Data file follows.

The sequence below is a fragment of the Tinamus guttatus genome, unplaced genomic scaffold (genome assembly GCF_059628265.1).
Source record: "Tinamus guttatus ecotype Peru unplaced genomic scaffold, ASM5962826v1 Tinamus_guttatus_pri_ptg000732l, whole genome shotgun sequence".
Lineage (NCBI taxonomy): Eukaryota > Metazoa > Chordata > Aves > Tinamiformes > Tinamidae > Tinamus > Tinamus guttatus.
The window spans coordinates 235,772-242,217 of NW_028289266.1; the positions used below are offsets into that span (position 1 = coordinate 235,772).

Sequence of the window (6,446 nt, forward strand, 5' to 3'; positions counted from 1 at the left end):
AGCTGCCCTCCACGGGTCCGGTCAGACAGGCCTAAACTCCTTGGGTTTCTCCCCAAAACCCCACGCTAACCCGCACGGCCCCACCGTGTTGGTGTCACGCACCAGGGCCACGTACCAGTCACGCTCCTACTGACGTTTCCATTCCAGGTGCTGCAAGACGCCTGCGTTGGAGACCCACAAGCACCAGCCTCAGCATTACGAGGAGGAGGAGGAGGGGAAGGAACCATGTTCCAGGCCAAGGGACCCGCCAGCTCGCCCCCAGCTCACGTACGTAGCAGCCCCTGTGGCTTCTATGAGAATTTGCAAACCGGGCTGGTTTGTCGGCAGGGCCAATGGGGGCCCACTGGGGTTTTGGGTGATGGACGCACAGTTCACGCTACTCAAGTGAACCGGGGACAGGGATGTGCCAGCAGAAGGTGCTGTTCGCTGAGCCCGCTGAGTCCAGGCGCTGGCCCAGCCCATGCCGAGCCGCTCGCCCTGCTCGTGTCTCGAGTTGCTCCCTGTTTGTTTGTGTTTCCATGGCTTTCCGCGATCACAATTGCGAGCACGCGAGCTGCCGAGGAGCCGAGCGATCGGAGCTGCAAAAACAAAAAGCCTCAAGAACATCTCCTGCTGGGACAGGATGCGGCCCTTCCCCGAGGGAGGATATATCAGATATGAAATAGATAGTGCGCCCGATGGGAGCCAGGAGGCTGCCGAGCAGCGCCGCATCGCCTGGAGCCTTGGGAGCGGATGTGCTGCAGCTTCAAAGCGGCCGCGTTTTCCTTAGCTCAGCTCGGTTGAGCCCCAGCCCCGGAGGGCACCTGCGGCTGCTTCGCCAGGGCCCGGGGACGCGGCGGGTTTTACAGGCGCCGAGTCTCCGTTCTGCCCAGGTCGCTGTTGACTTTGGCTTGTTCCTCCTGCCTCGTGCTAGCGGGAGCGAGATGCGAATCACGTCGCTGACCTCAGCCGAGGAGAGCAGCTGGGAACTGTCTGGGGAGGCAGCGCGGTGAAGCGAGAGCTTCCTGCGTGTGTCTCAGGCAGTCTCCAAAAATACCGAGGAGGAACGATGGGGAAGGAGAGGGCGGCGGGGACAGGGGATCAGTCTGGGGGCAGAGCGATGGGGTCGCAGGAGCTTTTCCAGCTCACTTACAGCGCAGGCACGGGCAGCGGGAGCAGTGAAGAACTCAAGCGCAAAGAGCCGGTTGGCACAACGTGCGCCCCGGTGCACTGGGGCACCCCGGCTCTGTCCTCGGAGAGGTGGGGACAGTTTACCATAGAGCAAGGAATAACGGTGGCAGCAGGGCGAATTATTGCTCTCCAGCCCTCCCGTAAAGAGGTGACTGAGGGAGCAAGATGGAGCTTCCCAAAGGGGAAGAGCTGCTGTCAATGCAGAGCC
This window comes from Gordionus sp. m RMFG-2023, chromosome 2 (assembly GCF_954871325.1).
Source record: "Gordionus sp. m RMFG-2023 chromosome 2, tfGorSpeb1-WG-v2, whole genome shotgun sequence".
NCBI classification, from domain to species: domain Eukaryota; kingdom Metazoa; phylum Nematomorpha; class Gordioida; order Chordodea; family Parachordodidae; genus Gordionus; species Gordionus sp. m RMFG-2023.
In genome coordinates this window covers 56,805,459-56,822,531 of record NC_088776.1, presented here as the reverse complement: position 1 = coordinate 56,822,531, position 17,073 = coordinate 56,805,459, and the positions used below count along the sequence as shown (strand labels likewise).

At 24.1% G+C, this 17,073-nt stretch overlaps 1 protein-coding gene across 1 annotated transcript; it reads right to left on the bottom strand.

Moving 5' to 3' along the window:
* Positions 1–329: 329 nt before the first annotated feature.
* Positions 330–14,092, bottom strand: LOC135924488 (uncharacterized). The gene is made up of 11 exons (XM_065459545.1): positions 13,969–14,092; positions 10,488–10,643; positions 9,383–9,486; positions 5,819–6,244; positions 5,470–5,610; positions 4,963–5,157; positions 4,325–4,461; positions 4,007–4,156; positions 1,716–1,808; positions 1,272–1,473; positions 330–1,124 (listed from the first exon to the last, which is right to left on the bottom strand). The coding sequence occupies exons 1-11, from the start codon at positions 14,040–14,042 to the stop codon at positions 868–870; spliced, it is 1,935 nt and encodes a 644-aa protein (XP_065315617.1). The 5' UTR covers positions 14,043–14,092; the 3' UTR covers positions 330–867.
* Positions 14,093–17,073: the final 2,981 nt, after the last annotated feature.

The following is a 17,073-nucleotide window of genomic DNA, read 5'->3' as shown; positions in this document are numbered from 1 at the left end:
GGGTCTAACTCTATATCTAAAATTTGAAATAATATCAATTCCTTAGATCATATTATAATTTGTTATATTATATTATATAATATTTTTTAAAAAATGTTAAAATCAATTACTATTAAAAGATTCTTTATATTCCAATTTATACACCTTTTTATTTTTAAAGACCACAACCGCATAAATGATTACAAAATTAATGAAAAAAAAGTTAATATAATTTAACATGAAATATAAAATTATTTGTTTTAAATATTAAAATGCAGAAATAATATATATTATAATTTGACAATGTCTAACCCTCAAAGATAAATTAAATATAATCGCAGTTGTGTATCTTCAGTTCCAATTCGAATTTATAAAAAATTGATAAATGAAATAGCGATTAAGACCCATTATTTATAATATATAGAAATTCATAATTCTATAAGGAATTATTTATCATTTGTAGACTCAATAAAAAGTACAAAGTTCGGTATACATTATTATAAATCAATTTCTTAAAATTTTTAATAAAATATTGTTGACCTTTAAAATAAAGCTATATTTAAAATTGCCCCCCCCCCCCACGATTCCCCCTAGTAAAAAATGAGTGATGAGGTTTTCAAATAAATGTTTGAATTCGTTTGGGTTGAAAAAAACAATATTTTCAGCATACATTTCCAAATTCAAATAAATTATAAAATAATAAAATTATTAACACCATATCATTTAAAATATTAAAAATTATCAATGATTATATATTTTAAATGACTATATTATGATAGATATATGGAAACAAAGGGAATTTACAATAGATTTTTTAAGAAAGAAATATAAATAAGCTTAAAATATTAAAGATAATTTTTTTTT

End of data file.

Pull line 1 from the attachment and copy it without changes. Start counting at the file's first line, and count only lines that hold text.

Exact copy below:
The sequence below is a fragment of the Tinamus guttatus genome, unplaced genomic scaffold (genome assembly GCF_059628265.1).